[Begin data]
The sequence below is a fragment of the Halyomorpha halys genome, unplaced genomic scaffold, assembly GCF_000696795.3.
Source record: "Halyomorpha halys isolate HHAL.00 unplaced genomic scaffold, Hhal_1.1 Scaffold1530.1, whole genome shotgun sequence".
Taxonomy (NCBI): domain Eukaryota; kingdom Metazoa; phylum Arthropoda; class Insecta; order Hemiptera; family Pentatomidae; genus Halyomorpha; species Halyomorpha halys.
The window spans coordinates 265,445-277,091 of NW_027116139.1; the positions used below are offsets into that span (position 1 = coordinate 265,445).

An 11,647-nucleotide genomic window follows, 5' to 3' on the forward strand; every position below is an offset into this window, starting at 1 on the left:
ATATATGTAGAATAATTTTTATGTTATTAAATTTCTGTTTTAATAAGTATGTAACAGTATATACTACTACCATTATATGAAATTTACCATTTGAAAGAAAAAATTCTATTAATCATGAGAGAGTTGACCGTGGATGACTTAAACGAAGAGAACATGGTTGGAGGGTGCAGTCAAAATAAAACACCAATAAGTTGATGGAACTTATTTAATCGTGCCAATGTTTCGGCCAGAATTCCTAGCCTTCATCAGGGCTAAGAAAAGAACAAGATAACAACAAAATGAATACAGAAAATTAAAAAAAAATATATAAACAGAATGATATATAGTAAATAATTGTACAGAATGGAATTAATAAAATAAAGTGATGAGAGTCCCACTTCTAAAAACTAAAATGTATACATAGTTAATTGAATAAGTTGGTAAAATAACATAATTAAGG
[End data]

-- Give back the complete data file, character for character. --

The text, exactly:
The sequence below is a fragment of the Halyomorpha halys genome, unplaced genomic scaffold, assembly GCF_000696795.3.
Source record: "Halyomorpha halys isolate HHAL.00 unplaced genomic scaffold, Hhal_1.1 Scaffold1530.1, whole genome shotgun sequence".
Taxonomy (NCBI): domain Eukaryota; kingdom Metazoa; phylum Arthropoda; class Insecta; order Hemiptera; family Pentatomidae; genus Halyomorpha; species Halyomorpha halys.
The window spans coordinates 265,445-277,091 of NW_027116139.1; the positions used below are offsets into that span (position 1 = coordinate 265,445).

An 11,647-nucleotide genomic window follows, 5' to 3' on the forward strand; every position below is an offset into this window, starting at 1 on the left:
ATATATGTAGAATAATTTTTATGTTATTAAATTTCTGTTTTAATAAGTATGTAACAGTATATACTACTACCATTATATGAAATTTACCATTTGAAAGAAAAAATTCTATTAATCATGAGAGAGTTGACCGTGGATGACTTAAACGAAGAGAACATGGTTGGAGGGTGCAGTCAAAATAAAACACCAATAAGTTGATGGAACTTATTTAATCGTGCCAATGTTTCGGCCAGAATTCCTAGCCTTCATCAGGGCTAAGAAAAGAACAAGATAACAACAAAATGAATACAGAAAATTAAAAAAAAATATATAAACAGAATGATATATAGTAAATAATTGTACAGAATGGAATTAATAAAATAAAGTGATGAGAGTCCCACTTCTAAAAACTAAAATGTATACATAGTTAATTGAATAAGTTGGTAAAATAACATAATTAAGG